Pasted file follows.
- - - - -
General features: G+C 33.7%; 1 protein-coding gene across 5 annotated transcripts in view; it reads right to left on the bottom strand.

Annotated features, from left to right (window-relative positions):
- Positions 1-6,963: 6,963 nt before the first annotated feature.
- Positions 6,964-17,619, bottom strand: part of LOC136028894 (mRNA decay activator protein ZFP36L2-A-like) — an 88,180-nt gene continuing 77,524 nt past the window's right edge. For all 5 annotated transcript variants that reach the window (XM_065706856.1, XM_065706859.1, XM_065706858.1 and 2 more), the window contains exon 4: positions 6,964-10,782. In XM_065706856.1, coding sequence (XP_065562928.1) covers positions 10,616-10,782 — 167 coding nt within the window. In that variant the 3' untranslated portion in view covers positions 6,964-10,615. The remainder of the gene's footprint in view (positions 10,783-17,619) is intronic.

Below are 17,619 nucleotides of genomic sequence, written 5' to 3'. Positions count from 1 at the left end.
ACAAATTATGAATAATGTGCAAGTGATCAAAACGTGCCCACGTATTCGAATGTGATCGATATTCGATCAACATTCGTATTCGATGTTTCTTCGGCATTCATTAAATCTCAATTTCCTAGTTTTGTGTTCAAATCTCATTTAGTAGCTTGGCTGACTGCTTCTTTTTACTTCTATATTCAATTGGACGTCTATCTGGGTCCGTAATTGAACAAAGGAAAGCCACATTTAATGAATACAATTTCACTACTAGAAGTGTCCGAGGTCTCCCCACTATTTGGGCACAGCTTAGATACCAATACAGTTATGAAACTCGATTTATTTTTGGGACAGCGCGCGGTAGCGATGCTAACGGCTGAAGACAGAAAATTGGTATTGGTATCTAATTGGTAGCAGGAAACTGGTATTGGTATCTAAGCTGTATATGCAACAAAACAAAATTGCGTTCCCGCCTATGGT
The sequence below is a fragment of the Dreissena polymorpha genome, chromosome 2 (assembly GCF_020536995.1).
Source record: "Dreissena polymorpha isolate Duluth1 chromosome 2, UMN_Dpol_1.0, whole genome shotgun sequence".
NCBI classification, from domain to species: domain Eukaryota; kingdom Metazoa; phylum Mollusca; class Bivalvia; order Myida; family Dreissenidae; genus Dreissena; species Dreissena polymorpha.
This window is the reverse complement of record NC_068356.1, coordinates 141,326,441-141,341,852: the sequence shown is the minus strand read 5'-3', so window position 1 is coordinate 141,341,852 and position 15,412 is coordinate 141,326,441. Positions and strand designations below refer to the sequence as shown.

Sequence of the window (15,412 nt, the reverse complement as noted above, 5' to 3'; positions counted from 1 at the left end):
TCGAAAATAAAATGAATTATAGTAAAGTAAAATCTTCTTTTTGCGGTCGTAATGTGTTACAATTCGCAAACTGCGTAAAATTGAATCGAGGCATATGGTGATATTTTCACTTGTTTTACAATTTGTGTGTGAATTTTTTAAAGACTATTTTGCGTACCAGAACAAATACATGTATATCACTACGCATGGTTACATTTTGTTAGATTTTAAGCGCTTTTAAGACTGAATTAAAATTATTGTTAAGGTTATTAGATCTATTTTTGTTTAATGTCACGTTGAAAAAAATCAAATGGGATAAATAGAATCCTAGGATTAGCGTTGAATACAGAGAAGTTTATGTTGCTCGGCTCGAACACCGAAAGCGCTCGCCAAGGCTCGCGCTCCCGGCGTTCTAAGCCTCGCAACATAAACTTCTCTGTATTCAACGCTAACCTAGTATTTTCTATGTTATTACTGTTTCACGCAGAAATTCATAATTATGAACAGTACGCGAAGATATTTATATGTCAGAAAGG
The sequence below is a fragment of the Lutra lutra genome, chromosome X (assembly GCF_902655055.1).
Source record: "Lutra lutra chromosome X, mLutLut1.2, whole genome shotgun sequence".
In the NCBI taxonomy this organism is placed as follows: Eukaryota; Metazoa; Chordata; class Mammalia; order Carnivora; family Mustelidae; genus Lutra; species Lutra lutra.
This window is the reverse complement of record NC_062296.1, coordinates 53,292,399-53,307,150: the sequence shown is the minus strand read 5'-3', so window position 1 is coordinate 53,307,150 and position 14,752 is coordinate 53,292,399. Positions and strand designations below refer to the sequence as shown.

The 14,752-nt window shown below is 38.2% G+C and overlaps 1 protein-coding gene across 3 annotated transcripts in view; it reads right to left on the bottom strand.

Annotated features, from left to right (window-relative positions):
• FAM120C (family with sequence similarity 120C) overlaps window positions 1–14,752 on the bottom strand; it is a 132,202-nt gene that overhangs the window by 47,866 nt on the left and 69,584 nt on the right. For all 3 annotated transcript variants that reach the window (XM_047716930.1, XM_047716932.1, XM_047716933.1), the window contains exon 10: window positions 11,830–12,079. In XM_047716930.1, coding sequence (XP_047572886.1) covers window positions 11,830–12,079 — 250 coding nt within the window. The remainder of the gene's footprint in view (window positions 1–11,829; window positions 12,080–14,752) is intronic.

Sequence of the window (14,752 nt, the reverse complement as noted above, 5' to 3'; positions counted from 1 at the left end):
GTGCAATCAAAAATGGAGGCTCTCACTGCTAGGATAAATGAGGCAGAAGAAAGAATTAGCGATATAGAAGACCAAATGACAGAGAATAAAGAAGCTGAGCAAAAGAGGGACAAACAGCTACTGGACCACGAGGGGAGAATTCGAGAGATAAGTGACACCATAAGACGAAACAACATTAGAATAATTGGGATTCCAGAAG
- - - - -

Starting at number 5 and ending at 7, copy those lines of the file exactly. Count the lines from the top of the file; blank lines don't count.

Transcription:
Below are 17,619 nucleotides of genomic sequence, written 5' to 3'. Positions count from 1 at the left end.
ACAAATTATGAATAATGTGCAAGTGATCAAAACGTGCCCACGTATTCGAATGTGATCGATATTCGATCAACATTCGTATTCGATGTTTCTTCGGCATTCATTAAATCTCAATTTCCTAGTTTTGTGTTCAAATCTCATTTAGTAGCTTGGCTGACTGCTTCTTTTTACTTCTATATTCAATTGGACGTCTATCTGGGTCCGTAATTGAACAAAGGAAAGCCACATTTAATGAATACAATTTCACTACTAGAAGTGTCCGAGGTCTCCCCACTATTTGGGCACAGCTTAGATACCAATACAGTTATGAAACTCGATTTATTTTTGGGACAGCGCGCGGTAGCGATGCTAACGGCTGAAGACAGAAAATTGGTATTGGTATCTAATTGGTAGCAGGAAACTGGTATTGGTATCTAAGCTGTATATGCAACAAAACAAAATTGCGTTCCCGCCTATGGT
The sequence below is a fragment of the Dreissena polymorpha genome, chromosome 2 (assembly GCF_020536995.1).